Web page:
EXPLOREMY LIBRARY
Science
Astronomy

Astronomy November 2019

The world's best-selling astronomy magazine offers you the most exciting, visually stunning, and timely coverage of the heavens above. Each monthly issue includes expert science reporting, vivid color photography, complete sky coverage, spot-on observing tips, informative telescope reviews, and much more! All this in a user-friendly style that's perfect for astronomers at any level.

Country:
United States
Language:
English
Publisher:
Kalmbach Publishing Co. - Magazines
Frequency:
Monthly
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12 Issues

in this issue

2 min.
whence came the moon?

With all the hubbub over Apollo 11, the first Moon landing, many space fans practically overlook the subsequent Apollo missions. This month we remember the first return to the Moon, Apollo 12, on its 50th anniversary. During Apollo 11, Neil Armstrong and Buzz Aldrin spent about 2½ hours on the Moon’s surface. Subsequent missions afforded far more time to explore, and resulted in more scientific analysis. Apollo 12, with Pete Conrad and Alan Bean on the surface and Dick Gordon orbiting in the command module, allowed for nearly eight hours of lunar exploration. One of the primary tasks of the Apollo astronauts, of course, was to collect and return lunar rock samples. Between 1969 and 1972, the Apollo astronauts brought back 842 pounds (382 kilograms) of lunar rocks of all sorts, collected…

1 min.
astro letters

Space kit memories Your July issue brought back a lot of nostalgia for me — not only from the space race, but from those great space kits of the time, from the Mercury capsule to the Gemini and Apollo crafts. I built them all. — Ray Zalenski, New Haven, CT Returning to the Moon Fifty years ago, humankind visited another world for the first time. On July 20, 1969, millions watched astronaut Neil Armstrong take his first historic step on lunar soil and proudly proclaim, “That’s one small step for [a] man, one giant leap for mankind.” For one shining moment, it seemed that humanity took one giant leap into the future. Whatever happened to the American dream of exploring the universe? Human exploration of the Moon, Mars, and beyond would restore national pride…

1 min.
dive into the galactic center

The Chandra X-ray Observatory launched aboard the space shuttle Columbia on July 23, 1999. In celebration of the telescope’s 20th anniversary, NASA has released several new images highlighting Chandra’s contributions to astronomy, including this composite of the central regions of our Milky Way Galaxy. X-ray data from Chandra appear in green and blue, showing swaths of gas heated to millions of degrees as well as pointlike neutron stars, white dwarfs, and black holes — including the supermassive black hole Sagittarius A*, which weighs more than 4 million times the mass of the Sun. Radio emission, gathered by the MeerKAT telescope in South Africa, appears in red. At lower energies than X-rays, radio waves trace warm filaments of gas, which astronomers believe are aligned with the galaxy’s magnetic field. Also visible at…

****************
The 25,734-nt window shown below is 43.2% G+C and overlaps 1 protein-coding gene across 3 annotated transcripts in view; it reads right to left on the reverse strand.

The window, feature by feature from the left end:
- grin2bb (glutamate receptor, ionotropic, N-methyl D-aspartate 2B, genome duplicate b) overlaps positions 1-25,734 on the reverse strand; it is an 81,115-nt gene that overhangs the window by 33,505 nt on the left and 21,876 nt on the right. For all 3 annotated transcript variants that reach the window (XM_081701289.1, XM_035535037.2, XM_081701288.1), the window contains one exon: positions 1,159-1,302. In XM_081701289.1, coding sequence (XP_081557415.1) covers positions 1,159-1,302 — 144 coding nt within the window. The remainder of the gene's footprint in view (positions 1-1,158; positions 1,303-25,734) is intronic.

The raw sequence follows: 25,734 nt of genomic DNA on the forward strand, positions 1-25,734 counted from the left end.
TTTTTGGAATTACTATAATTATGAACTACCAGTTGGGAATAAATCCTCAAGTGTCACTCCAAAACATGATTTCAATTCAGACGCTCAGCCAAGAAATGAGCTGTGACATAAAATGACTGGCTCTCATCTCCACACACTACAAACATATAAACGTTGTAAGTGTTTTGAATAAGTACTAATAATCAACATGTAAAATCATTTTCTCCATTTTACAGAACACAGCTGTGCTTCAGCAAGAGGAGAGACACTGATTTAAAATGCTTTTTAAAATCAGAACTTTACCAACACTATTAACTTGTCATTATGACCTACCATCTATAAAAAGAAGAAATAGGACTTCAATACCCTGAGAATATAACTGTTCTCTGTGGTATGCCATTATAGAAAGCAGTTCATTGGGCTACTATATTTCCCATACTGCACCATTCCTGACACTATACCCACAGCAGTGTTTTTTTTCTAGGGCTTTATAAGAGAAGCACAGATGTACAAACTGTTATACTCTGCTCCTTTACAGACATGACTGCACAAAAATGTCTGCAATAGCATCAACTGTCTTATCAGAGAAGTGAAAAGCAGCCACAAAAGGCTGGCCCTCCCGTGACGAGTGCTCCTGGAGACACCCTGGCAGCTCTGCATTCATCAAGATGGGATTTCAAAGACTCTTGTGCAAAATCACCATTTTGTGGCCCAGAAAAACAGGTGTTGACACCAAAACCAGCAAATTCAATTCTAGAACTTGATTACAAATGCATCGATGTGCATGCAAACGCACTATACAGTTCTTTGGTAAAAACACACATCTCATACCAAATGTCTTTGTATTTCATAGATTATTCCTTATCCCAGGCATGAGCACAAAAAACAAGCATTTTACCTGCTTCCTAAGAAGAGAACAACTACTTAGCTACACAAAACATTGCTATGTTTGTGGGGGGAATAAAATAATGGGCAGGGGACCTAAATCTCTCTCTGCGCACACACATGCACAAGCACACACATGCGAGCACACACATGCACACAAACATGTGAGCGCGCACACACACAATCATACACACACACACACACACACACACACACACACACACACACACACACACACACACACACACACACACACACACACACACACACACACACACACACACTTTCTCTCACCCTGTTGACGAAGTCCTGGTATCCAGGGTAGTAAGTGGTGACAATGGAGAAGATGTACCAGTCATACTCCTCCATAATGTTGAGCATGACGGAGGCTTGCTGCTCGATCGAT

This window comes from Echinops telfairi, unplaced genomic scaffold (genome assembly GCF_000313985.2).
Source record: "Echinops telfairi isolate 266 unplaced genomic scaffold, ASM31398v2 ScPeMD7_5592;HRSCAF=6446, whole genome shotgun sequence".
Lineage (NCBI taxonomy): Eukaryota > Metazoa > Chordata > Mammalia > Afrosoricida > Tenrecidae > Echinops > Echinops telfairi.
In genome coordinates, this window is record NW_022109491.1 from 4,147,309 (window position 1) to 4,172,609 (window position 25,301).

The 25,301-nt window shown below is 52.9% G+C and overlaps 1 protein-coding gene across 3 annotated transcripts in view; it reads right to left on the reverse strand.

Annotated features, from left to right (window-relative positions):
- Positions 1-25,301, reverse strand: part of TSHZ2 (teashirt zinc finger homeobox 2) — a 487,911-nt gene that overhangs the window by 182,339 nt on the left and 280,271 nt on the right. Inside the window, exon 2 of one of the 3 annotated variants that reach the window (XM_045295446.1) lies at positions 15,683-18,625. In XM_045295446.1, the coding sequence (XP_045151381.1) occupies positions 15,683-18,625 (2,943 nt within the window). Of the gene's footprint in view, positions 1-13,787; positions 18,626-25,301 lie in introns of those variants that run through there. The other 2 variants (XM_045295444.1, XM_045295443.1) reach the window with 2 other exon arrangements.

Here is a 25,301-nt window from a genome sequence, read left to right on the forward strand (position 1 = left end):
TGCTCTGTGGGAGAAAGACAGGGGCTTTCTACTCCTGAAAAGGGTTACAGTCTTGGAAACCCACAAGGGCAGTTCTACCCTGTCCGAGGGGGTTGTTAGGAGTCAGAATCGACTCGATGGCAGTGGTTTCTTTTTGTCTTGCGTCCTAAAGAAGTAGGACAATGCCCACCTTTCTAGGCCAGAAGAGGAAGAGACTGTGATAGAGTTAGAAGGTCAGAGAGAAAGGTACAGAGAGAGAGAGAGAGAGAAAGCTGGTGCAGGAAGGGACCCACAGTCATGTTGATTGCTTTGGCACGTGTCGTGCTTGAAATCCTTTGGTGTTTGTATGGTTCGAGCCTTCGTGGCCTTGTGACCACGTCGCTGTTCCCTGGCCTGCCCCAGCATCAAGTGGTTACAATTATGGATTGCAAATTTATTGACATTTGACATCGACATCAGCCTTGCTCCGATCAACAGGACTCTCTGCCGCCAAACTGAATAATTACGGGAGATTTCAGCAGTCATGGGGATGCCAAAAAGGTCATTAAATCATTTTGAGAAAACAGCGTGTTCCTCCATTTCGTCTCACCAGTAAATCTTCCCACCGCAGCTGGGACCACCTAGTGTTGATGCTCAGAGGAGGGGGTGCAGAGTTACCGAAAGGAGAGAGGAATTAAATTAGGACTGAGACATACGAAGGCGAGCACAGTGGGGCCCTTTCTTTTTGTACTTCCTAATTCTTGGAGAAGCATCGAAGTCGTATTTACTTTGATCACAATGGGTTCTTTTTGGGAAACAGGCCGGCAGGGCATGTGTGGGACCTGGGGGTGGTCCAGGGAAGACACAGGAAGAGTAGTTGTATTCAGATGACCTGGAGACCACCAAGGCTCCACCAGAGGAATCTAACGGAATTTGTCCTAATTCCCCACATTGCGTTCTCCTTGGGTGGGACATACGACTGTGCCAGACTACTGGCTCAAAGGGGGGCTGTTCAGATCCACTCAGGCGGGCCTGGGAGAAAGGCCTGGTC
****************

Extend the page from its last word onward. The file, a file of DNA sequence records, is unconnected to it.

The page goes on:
1 min.
hot bytes

WELL ARMED NASA engineers have installed the Mars 2020 rover’s 7-foot-long (2 meters) robotic arm, as well as the SuperCam Mast Unit instrument package, which will inspect rocks and soil on the Red Planet. TOUCHDOWN On July 11, the Japan Aerospace Exploration Agency’s Hayabusa2 spacecraft successfully landed on the surface of asteroid Ryugu for the second time, collecting samples for return to Earth. UNDER CONSTRUCTION Work on the Thirty Meter Telescope commenced the week of July 15, beginning with the transportation of necessary equipment to the summit of Mauna Kea in Hawaii.…

4 min.
astronomers pinpoint single fast radio bursts

Fast radio bursts (FRBs) seem to pop up at random, sending a powerful, milliseconds-long flash of radio energy into space before disappearing. The majority disappear after one flash; only 10 are known to repeat. Astronomers have a few theories about what causes FRBs, including activity around supermassive black holes, powerful supernovae, or explosions on the surface of neutron stars. In 2017, astronomers tracked a repeating FRB, FRB 121102, to its tiny home galaxy 2.5 billion light-years away. Now, two non-repeating FRBs have been traced to their host galaxies. It is the first time non-repeating FRBs have been tracked. A BIG BREAKTHROUGH The first is FRB 180924. A team of astronomers led by Keith Bannister from Australia’s Commonwealth Scientific and Industrial Research Organisation using the Australian Square Kilometre Array Pathfinder (ASKAP) discovered the…

1 min.
quick takes

HARDY FUNGI Researchers reported at the Astrobiology Science Conference in Seattle that two types of mold, Aspergillus and Penicillium, can withstand 200 times the amount of radiation that would kill an astronaut. This suggests the fungi could survive space travel. WEE WORLD NASA’s planet-hunting TESS telescope has uncovered the smallest exoplanet yet found by the mission. Located about 35 light-years away, L 98-59b is between the size of Earth and Mars. ATIRA ASTEROID The recently discovered 2019 LF6 has the shortest “year” of any known asteroid. Part of the Atira class of asteroids, this space rock orbits the Sun in just 151 days. STELLAR ASSEMBLY The first detailed, face-on view of a massive baby star in the process of forming suggests both large and small stars develop in a surprisingly similar fashion. RED WINE PLANET Resveratrol, the compound in…